Once the retaining wall of the Second Temple built by King Herod, and at the peak of its power and splendour in the time of Jesus. This last accessible remnant is now the most sacred Jewish relic in the world, and as the foremost place of Jewish public worship it has come to be known as The Wailing Wall.

Church of the Holy Sepulchre

The holiest site in all of Christendom since this is the most probable site of Jesus' crucifixion, burial and resurrection. There has been a Church here since Roman times when the recently Christianised Empire set about locating important religious sites. The Crusaders built another Church, and this structure forms the basis of what we see today although additions and alterations continued until as late as the nineteenth century.

The Via Dolorosa and The Stations of the Cross

Translated as the "Way of Sorrow" this is the path Jesus took, dragging his cross on his shoulder, from the place of sentence to the place of crucifixion on Golgotha. The route, followed by pilgrims since the Middle Ages, is marked by the fourteen Stations of the Cross, each dramatically illustrating an incident that took place on Jesus' final journey.

Out of the Old City

To the East is the fume hazed Arab area of Jerusalem. The vibrant streets, crowded with Palestinian cafes where you can take a mint tea and smoke various flavoured tobaccos, make an enduring tourist attraction. This is also where most of the city's markets and bazaars are situated although you should be aware that everything closes at sunset.

A little further East of the Old City is the Mount of Olives, so called since it was once covered in Olive groves. At the peak, the Crusader Chapel of the Ascension celebrates the spot from where Jesus ascended to heaven as well as commanding spectacular views of Jerusalem. Lower down the hillside the Gospels record that Jesus prayed for deliverance from his fate in the Garden of Gethsemane shortly before his arrest.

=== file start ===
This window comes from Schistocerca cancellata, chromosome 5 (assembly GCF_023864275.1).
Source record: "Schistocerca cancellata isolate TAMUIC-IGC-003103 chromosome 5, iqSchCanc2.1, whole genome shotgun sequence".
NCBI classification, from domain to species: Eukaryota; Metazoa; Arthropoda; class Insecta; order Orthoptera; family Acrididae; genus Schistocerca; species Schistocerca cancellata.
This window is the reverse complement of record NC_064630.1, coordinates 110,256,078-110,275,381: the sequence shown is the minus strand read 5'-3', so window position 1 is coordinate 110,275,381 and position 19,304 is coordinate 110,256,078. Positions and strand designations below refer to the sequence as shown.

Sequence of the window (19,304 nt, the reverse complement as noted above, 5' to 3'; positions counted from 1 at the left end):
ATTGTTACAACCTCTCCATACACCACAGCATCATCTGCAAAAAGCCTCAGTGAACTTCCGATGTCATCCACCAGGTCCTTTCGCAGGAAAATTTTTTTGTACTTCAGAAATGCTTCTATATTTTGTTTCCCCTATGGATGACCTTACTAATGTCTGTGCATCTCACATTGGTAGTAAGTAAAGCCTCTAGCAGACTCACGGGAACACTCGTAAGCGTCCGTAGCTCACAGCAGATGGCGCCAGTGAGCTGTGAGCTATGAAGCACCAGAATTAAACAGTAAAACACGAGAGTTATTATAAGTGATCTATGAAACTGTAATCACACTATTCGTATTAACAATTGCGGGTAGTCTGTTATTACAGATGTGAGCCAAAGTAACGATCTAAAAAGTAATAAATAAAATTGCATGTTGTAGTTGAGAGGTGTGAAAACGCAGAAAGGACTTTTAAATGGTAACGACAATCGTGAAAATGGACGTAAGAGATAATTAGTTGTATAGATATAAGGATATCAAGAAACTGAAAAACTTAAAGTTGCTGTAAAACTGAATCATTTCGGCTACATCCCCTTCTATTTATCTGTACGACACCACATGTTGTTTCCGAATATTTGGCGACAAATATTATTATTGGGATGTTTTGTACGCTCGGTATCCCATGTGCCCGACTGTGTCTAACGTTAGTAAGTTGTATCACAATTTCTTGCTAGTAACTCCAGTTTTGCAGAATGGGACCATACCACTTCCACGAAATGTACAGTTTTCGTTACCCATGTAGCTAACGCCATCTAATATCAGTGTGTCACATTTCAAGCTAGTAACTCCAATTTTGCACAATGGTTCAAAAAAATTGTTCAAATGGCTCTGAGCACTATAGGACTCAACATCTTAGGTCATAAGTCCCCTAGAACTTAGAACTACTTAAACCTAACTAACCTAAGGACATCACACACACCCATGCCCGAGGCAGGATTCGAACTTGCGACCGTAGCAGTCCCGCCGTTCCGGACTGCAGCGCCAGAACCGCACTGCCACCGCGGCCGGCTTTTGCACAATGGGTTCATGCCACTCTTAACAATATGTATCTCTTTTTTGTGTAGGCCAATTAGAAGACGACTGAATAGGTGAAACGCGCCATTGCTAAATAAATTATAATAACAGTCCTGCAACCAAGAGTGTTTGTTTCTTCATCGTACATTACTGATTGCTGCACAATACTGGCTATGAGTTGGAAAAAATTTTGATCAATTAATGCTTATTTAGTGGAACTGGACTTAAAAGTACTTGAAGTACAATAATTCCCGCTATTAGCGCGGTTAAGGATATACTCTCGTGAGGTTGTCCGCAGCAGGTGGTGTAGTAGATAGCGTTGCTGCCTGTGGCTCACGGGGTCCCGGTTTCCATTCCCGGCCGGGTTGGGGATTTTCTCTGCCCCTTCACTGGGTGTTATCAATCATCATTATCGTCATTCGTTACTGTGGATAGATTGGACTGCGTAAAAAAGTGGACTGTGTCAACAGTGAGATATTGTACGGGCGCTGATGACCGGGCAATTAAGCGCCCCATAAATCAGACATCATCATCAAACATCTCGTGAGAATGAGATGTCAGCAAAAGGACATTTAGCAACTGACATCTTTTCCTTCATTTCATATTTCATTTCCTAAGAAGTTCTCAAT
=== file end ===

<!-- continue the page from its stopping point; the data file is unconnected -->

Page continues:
To the West of the Old City lie the modern suburbs of Jewish Jerusalem, all respectfully built in Jerusalem limestone to reserve the splendour of the city. From here present day Jerusalem functions. The Knesset, Israel's Parliament, has its home here among the cafés and chic shopping malls. There are also significant museums such as the Israel Museum, which houses the Dead Sea Scrolls, and the Rockefeller Museum. For more recent history, the Yad Vashem memorial tells the moving and horrific story of the holocaust during the Second World War.

To the Southwest lies Mount Zion. An area previously contained by the city wall, but now outside its boundaries. Here are some of the most important sites in the story of Israel and Christianity. In the Upper Room, Jesus celebrated the Last Supper, and later, after the crucifixion, the disciples received the gift of the Holy Spirit on the day of Pentecost.

There is another place claimed by many to be the tomb of Christ. The Garden Tomb, as it is known, fits the description given in the Gospel of St. John. The tomb, situated in a garden, outside the Damascus Gate to the North of the City, is cut into the rocky cliff near a barren mound, which for many is "Golgotha" (or "Calvary" in Latin) meaning the place of the skull on which Jesus is believed to have been crucified.